This special issue of Cross-Currents, titled "Diasporic Art and Korean Identity," is the fruit of a two-day conference on "Korean Diaspora and the Arts" held at The Hebrew University of Jerusalem in May 2017. The contributors explore new delineations of the political, social, cultural, and emotional landscapes inhabited by Koreans living in diaspora. Korean diasporic artists investigate the meaning of "Koreanness" through their paintings, political cartoons, theater, film, documentary, photographs, and multimedia art. The topic of diaspora—which Gabriel Sheffer defines as "ethnic minority groups residing and acting in host countries while maintaining material and sentimental ties to their homelands"—has received impressive scholarly attention in the humanities and social sciences, and Korean diaspora studies has been part of this trend (Sheffer 1986, 3).
Seven million Koreans currently live outside the Korean peninsula, making them the fifth largest diasporic population at a time when 250 million people worldwide live outside their homelands. This special issue on Korean diasporic art presents creative expressions of a shared history of trauma, suffering, or displacement, affectively reconstructed or nostalgically reimagined, produced in China, Cuba, Japan, Kazakhstan, South Korea, and the United States. The contributors demonstrate how artists are particularly able to captivate audiences and innovate ways of articulating the multiple [End Page 1] aspects of the everyday condition of diasporic existence in situ. In this sense, art possesses the potential to lead us beyond dichotomies. In particular, Korean diasporic artists' experiences and expressions pose questions about the North and South Korean states' efforts to manage and understand cultural belonging that have, in turn, worked to homogenize Korean identity. Such efforts can backfire on state policies and strategies concerning overseas Koreans and displaced communities as they marginalize certain diasporic individuals or groups and, even more, reify others. Thus, state promotion of a "national identity" and definitions of cultural belonging pose a serious challenge to grasping the complexity of Korean diasporic identity (Smith 1991, 16–18).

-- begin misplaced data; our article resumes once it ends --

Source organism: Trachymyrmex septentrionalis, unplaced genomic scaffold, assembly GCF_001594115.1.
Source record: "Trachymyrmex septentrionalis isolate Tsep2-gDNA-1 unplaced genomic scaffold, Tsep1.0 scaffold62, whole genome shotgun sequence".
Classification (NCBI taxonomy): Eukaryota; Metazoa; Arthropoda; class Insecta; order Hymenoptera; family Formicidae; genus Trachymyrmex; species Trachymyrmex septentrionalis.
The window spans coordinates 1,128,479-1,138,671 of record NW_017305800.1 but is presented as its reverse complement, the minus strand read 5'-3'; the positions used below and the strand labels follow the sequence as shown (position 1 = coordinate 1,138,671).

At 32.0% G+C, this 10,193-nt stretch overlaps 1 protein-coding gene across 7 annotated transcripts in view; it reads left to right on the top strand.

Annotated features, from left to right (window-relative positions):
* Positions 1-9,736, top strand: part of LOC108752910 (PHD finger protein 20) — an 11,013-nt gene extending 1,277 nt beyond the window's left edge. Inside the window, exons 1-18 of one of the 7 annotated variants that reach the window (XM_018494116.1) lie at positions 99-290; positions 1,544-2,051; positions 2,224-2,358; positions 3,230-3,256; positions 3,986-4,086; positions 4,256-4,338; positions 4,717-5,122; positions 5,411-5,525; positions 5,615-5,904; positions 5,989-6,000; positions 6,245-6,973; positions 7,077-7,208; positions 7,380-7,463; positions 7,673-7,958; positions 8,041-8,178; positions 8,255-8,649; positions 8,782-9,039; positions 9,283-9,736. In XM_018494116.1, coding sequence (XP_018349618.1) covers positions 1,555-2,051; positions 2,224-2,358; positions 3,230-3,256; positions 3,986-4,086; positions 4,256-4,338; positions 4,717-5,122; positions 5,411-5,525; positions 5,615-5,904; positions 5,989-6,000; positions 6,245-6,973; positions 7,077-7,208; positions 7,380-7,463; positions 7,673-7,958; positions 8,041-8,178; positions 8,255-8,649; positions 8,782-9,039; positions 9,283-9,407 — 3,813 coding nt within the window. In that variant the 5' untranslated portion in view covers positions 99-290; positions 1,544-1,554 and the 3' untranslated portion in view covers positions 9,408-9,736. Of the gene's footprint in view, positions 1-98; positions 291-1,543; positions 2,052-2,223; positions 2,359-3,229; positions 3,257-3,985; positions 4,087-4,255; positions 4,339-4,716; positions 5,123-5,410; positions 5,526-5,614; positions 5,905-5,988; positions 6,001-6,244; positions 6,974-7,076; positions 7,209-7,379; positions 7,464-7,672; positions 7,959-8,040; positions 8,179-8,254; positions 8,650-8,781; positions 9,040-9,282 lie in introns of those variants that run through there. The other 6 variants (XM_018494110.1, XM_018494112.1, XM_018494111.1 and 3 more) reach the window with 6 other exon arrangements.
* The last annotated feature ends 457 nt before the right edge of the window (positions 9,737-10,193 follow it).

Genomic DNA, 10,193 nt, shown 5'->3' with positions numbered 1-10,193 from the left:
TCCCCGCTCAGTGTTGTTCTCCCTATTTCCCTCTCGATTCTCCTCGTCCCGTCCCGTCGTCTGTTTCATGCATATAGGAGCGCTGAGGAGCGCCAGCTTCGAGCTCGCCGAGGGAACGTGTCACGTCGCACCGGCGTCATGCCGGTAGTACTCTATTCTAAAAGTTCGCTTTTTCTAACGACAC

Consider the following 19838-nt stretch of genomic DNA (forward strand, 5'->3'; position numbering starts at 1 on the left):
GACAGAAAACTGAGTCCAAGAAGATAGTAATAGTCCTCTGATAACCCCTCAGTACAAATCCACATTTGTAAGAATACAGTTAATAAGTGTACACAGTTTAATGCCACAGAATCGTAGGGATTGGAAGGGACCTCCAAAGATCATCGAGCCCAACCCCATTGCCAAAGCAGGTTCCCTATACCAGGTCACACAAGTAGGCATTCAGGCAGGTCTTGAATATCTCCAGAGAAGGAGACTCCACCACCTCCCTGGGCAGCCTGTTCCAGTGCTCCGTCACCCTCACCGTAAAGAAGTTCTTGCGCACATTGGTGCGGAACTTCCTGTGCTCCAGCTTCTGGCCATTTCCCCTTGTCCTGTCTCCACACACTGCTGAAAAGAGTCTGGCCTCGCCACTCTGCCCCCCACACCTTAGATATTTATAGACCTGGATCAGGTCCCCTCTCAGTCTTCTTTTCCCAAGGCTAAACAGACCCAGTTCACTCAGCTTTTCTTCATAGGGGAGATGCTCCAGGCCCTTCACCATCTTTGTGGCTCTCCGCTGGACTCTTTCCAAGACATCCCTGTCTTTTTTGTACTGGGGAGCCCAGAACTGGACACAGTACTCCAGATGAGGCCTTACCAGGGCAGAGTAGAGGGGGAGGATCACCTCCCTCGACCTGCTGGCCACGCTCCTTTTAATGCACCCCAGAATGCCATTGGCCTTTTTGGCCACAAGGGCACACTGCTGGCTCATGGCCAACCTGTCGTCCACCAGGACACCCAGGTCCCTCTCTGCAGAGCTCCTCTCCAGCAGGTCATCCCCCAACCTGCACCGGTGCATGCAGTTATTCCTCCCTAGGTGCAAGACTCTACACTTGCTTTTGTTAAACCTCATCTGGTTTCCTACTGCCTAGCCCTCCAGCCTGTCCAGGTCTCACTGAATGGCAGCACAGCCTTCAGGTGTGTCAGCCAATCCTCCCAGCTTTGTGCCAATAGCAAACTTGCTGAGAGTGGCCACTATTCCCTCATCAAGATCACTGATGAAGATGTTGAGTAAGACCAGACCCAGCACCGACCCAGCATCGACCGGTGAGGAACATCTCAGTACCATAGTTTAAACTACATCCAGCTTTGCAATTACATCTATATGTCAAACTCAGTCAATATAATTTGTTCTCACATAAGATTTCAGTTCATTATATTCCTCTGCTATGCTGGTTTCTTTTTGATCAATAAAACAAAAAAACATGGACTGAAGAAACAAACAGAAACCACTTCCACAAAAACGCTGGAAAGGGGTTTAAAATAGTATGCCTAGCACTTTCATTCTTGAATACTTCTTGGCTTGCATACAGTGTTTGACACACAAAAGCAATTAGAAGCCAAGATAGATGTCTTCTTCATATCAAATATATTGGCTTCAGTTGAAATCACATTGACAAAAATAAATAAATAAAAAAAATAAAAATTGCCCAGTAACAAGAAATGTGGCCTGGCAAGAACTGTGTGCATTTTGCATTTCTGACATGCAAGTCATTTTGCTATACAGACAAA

In response, this issue has three specific objectives: (1) to comprehend the contingencies of diasporic subjectivity from a multisite perspective, especially as "re-diasporizations" occur more often and to more people; (2) to convey the importance of diasporic artists and their art's agency by incorporating macro, meso, and micro levels of understanding and analysis; and (3) to interlink, and thereby reduce, the distance between scholarship produced in Korean- and English-language publications. The contributors to this issue investigate Korean diasporic subjectivities formed according to temporal and spatial realities. These subjectivities attend to the ways diasporic agencies manifest themselves in artworks and creative processes that enable us to apprehend and ground Korean diasporic identity within lived experiences.
NEW DIRECTIONS IN STUDIES OF KOREAN DIASPORA
During the last two decades, studies of Korean diaspora have experienced significant development in both Korean- and English-language publications. Why has there been an expanding interest in diaspora studies, especially in the Korean language (Sŏ and Yi 2014)? One way of answering this question is to ponder the various positions concerning diaspora, especially their approaches to and treatment of the growing community of overseas Koreans. South Korea's approach has been to seize and capitalize on the growing "co-ethnic" people power for economic, cultural, and political gains. The most salient examples include Chŏnnam University's Research Center for Overseas Koreans Business and Culture (Chŏnnam taehakkyo segye hansang munhwa yŏn'gudan), created to mobilize Koreans abroad as economic [End Page 2] and political resources;1 Yi Kuhong's (1975, 1979, 1990) and Lee Kwanggyu's (1983–2006) cultural incorporation of Koreans abroad as future resources (mirae ŭi chasan) and extended kin (tanil minjok); Han'guk imin chaedan (Korea Immigration Service Foundation 2016a, 2016b), No Yŏngdon's (2003), and Yoon In-Jin's (2004, 2005) continued work on policy and legal ramifications in state formulations of overseas Koreans; Kim and Ma (2011) on the meaning of expanding diaspora for the Christian mission, among many other examples of the growing Korean Christian diaspora;2 repatriation efforts for those living in diaspora (Kookmin taehakkyo Han'gukhak yŏn'guso 2003a, 2003b, 2003c; Yi 2004); and the recognition of overseas Koreans and their struggles...